Kristina Mikoliūnienė: Thank you. Good morning to everybody. First of all, I will mention the name of the law. It’s a law on the protection of minors against the detrimental effects of public information. It was created in 2002. And of course, speaking about the law, the first question is why? Why do we need to protect minors in Lithuania? And the answer could be, or is, that the adults are responsible for minors. And of course, in that way, we are also protecting the values of our country. It’s like family, it’s like the defense of weaknesses and moral well-being. So going forward about the law, how did we manage to be among the first? First of all, because the people, they understood very precisely how the minors are impacted by the public information. Because our law is not only related to the online, to the internet, but it has a broader view according to public available information. So we had many problems in that area. What kind of problems we had? We had bullying, we had pornography, we had seesawing, we had violence, we had promotion of gambling and many other issues who make a negative impact on minors. And also people working with minors, they understood very precise how deep this information on the media in general is impacting young people. They had the possibility also to use the national situation that in Lithuania pornography is prohibited in general. So there is no adult pornography and children pornography. There is pornography in general, which is prohibited in the whole country, not only in the movies, but also in online. as well. So, it helped us to be very precise, to be on time and to solve problems which we recognized in our country. Is the law similar to UK and European Commission proposal? Yes and no. Yes, it is similar because it share a common goal of protecting minors from harmful content, but it differs in also in relative many areas. It differs in scope, it differs in enforcement mechanism, it also differs in specific provisions. So, Lithuanian law is a wider range of harmful content. So, as I said, pornography, sexual abuse, even self-mutilation and suicide. So, it covers many issues which is harmful for minors. But in UK, the law goes deeper into focuses on online platforms and European Commission proposal is highly specialized. It goes with a specific issue on sexual abuse. It also details technological and international cooperation. So, it could be mentioned that maybe not everything needed to be written in the law because we have very strong international cooperation between Arachnid project, we are a member of INHOPE and we also trust flagger for Google, YouTube, TikTok and Discord. So, not necessary have to everything written in the law. Thank you.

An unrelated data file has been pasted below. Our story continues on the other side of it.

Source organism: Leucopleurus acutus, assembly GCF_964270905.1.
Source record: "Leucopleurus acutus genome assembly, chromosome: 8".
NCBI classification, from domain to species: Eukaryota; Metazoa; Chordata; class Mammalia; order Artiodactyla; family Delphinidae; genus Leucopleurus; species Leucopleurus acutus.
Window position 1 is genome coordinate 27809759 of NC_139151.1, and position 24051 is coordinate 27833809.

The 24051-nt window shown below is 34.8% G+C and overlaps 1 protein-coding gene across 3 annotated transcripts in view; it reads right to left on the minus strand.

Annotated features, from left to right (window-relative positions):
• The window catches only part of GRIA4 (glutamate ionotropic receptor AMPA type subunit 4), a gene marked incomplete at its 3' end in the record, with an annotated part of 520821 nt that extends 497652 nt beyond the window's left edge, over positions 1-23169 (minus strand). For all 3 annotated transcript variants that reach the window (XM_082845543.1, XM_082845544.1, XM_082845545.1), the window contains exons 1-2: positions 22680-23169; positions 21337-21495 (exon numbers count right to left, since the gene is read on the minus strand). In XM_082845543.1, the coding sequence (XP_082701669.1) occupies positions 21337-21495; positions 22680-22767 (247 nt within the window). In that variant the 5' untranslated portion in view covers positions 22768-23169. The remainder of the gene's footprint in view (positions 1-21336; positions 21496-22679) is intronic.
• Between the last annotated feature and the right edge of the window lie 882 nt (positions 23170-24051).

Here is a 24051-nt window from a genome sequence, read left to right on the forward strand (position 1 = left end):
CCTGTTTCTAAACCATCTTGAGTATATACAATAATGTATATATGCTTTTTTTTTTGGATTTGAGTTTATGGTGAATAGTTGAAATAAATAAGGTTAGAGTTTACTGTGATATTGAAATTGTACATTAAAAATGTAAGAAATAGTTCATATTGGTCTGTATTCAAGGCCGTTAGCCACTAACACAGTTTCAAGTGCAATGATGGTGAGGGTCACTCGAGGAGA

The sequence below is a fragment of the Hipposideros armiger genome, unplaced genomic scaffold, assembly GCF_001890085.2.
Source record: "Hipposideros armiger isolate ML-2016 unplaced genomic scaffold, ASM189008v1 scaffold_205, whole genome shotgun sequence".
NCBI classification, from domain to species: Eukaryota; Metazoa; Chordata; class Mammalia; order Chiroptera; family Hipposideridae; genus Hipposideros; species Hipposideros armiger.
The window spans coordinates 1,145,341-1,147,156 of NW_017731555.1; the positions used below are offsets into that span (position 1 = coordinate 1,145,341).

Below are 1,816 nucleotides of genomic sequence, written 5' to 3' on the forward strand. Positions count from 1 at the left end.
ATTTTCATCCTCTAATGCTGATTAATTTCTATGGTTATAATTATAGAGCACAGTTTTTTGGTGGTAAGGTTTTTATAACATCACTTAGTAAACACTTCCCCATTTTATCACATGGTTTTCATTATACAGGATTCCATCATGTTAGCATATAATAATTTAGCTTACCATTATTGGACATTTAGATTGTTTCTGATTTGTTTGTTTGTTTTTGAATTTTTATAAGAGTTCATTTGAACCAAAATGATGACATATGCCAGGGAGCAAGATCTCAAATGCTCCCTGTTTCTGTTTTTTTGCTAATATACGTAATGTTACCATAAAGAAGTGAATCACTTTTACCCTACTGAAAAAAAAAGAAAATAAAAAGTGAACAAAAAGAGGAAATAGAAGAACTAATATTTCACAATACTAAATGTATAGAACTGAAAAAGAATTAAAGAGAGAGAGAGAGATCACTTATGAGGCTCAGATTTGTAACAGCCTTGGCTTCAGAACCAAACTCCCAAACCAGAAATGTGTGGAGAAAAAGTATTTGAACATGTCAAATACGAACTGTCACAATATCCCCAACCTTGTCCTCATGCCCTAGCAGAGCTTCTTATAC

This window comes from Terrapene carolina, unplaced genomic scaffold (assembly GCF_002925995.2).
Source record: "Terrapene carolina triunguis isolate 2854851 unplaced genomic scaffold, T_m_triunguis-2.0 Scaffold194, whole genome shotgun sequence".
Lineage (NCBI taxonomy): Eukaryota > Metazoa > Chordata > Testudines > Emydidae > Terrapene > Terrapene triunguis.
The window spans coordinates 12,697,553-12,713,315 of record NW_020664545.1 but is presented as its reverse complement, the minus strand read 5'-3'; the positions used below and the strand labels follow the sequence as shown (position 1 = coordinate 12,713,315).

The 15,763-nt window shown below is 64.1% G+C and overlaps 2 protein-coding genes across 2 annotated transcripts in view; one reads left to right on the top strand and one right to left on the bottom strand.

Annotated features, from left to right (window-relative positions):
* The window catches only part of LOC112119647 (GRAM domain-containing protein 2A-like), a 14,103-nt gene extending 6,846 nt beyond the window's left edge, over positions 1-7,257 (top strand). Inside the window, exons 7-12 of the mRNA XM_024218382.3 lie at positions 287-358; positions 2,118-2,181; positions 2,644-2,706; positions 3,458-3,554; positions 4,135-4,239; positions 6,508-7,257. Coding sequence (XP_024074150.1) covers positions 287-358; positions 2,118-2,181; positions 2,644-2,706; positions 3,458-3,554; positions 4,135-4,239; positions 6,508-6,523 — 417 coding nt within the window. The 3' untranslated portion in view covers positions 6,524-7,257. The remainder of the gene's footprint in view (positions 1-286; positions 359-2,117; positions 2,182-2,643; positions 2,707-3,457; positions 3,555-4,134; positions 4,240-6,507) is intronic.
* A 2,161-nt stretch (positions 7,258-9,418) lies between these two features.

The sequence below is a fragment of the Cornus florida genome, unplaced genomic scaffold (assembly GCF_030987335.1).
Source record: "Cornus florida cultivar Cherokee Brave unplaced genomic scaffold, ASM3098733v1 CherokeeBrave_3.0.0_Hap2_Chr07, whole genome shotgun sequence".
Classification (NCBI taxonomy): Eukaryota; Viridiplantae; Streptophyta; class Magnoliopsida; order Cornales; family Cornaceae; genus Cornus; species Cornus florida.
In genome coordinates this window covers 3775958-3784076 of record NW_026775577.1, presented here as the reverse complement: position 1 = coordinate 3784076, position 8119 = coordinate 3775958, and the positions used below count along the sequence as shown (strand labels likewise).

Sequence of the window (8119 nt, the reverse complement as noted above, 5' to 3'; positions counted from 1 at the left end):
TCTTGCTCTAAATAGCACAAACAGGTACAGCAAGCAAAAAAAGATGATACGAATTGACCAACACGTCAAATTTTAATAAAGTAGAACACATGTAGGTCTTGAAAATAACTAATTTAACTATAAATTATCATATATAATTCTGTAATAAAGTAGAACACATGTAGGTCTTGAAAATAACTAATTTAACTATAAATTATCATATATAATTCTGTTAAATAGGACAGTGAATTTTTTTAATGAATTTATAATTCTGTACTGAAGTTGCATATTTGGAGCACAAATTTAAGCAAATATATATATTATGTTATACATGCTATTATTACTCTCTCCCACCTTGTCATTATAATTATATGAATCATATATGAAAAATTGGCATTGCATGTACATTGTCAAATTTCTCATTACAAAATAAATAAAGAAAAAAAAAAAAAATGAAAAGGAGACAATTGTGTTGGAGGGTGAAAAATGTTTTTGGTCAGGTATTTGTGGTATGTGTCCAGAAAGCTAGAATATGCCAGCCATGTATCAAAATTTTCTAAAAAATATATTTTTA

Wout de Natris: Thank you. We clearly hear the local situation in Lithuania. Let’s look at it from another angle and we’re going to our first online speaker to Fabiola. What risk and harms are children actually facing online? So what is it that we are talking about in this session? So please enlighten us, Fabiola.